I first heard about The Upper Breast Side (located, obviously, on the Upper West Side) while eavesdropping on a conversation in the yoga studio dressing room after prenatal yoga – one yogini had this fabulous maternity dress and the other yogini asked where she got it. Then I heard about it again at the weekly mothers’ meeting – my new mom friend I. told me that it was a good place to go for Boob nursing shirts, which at the time I coveted desperately. (Now I have four, so I don’t have to covet.) In my head, I pictured a neat, quiet store with a few racks of nursing bras and nursing clothes, and maternity clothes, and one or two curtained dressing rooms – sort of like any other small, upscale boutique on the Upper West Side. So, even though I had read some slightly scary online reviews of the place and its mean salesladies, I figured I could just slip in quietly, flip through the racks quickly, and escape with a nice little nursing T-shirt.

When I got to the store, though, I realized that it would not be quite like that. When you walk in, you find yourself a small area with a counter and cash register, a couple of little niches filled with various breastfeeding/baby products (nursing pads, slings, swaddling blankets, breast pump parts, etc.), but no bras or nursing clothing at all. Puzzled, I dawdled for a few minutes in front of the nursing pads until I worked up the courage to ask, “Um, do you have any nursing T-shirts?” “Sure!” Said the lady at the counter, “Let me get you a fitter! Have you been here before? Here, fill this out.” She thrust a doctor’s office-style clipboard and pen into my hands, and I found myself filling in my address, phone number, and pre-pregnancy bra size. Then an upper-middle-aged woman with glasses and an accent of some sort poked her head around a curtain to the side of the cash register. “Come here,” she said.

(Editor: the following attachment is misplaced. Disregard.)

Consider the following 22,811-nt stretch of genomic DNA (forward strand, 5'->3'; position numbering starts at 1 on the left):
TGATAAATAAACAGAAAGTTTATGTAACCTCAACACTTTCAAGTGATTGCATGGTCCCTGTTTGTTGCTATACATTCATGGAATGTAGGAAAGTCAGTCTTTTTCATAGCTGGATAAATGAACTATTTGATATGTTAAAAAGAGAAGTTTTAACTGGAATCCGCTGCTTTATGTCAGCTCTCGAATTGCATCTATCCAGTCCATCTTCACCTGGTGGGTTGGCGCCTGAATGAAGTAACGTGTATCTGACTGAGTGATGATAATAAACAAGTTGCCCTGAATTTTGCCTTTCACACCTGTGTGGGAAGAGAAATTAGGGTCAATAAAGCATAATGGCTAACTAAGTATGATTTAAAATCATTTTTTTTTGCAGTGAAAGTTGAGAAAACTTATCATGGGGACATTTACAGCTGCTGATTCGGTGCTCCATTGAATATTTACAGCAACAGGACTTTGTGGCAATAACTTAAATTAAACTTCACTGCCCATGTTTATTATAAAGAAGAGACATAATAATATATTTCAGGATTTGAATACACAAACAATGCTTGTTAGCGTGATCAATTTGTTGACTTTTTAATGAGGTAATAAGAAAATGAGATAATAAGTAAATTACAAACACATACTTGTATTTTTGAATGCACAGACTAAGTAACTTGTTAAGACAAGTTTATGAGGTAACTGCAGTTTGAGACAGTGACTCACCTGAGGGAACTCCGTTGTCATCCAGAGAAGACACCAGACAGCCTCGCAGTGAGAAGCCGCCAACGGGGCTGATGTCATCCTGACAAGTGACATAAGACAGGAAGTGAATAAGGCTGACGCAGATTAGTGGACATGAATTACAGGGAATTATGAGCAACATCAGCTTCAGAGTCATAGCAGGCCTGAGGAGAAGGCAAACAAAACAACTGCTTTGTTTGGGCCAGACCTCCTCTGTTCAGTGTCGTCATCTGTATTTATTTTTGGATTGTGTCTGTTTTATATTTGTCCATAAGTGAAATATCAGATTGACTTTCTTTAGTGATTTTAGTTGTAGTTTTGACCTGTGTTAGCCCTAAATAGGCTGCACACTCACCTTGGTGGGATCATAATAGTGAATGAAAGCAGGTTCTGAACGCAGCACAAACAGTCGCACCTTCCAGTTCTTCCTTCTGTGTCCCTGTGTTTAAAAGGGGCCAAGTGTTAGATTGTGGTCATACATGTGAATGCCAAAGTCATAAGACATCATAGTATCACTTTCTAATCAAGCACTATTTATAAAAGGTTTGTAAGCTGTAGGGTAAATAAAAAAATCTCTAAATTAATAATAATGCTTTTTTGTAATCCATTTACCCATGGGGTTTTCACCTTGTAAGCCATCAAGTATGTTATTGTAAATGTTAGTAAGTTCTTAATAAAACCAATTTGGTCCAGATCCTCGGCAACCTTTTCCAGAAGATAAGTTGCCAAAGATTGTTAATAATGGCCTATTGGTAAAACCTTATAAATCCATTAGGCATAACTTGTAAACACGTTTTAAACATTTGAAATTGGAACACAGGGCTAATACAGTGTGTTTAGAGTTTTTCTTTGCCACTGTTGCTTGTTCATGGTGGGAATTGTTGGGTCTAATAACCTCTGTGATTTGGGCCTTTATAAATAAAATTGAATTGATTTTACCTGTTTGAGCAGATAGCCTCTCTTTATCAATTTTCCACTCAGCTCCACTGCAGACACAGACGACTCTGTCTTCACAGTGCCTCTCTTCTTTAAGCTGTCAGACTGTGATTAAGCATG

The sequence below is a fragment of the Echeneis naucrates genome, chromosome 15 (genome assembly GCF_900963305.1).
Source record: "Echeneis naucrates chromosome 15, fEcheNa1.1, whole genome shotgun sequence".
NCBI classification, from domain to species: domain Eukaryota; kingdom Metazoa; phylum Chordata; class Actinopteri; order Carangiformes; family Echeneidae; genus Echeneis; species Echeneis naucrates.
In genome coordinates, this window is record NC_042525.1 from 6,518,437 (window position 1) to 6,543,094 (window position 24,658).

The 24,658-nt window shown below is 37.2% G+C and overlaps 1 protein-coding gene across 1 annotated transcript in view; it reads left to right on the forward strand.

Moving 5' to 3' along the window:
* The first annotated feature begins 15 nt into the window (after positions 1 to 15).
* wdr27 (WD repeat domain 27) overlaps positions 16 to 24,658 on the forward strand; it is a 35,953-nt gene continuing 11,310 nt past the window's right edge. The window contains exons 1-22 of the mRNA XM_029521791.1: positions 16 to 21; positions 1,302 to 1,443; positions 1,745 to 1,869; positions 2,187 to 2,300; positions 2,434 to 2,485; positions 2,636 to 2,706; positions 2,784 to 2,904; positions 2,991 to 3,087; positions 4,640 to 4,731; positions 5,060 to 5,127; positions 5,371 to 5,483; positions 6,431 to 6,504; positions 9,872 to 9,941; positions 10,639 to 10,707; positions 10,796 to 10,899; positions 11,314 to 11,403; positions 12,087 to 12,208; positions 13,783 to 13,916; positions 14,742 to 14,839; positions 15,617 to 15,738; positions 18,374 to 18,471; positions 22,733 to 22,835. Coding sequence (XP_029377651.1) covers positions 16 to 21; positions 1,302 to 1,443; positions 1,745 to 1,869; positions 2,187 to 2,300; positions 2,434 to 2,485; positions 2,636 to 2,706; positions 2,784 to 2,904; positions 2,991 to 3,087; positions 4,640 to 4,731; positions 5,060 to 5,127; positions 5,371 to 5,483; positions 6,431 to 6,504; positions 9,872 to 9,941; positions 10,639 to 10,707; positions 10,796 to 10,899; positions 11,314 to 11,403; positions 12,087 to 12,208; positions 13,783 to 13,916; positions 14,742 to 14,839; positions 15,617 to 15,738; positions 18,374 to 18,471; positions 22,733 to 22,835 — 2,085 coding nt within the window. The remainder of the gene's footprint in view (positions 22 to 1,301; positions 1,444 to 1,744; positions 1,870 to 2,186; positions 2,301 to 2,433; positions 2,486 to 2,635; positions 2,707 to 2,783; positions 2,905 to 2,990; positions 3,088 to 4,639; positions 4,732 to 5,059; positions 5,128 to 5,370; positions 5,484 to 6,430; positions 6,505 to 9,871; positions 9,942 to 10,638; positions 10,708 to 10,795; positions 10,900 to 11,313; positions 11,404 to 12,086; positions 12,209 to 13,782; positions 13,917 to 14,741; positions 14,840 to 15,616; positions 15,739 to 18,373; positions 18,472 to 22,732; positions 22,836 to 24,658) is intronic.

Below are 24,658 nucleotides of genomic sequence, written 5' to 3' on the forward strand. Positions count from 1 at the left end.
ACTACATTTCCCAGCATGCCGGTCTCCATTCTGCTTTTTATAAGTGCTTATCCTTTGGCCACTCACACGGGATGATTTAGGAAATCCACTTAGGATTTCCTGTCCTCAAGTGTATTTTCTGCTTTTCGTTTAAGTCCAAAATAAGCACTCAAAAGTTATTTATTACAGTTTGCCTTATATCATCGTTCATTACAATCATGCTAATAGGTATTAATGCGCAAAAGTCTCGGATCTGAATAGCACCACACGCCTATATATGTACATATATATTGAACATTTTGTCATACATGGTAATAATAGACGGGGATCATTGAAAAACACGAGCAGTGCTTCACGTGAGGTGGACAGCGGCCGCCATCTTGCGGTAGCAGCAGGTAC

I walked past the curtain into a small back room that was at once immaculately organized and in a state of complete chaos. The walls were filled, floor to ceiling, with racks, shelves, and drawers stacked with bras and clothes. There were more things stacked on the floor in cardboard boxes, and on a couple of small counters. In the center of the room were a padded bench, a big white bassinet, and a glider filled with pillows. The nice bra lady instructed me to put my baby in the bassinet. (“Babies love it here!” she beamed, and sure enough, he was quiet and happy through the entire visit, staring raptly at the lights on the ceiling.)

“So,” the nice bra lady fixed me with a gimlet-like eye, “you want bra?”

“Well, I came to get a nursing T-shirt…” I trailed off. The nice bra lady raised her eyebrows. I caved. “I don’t know! Maybe? Do I need a nursing bra? I usually just wear a Glamourmom [tank top with shelf bra that has nursing openings]. Is that OK?”

The nice bra lady sighed. “Glamourmom is nice, yes. Convenient. Comfortable. Good for everyday. But it doesn’t do anything for you. What if you want to go out to dinner with your husband?”

I stared at her. Having been, until my pregnancy, a fairly flat-chested woman who wore bras only to cover my nipples, I was completely unfamiliar with the idea of a bra doing something for me. “I see,” I said cautiously, not really seeing, “What would you suggest?”

The nice bra lady beamed, then burst into a familiar series of actions, measuring me, looking at me thoughtfully, saying she knew exactly what is the right bra for me, plucking a bra seemingly at random from a drawer, and putting it on me. “See?” She crowed, “Beautiful!”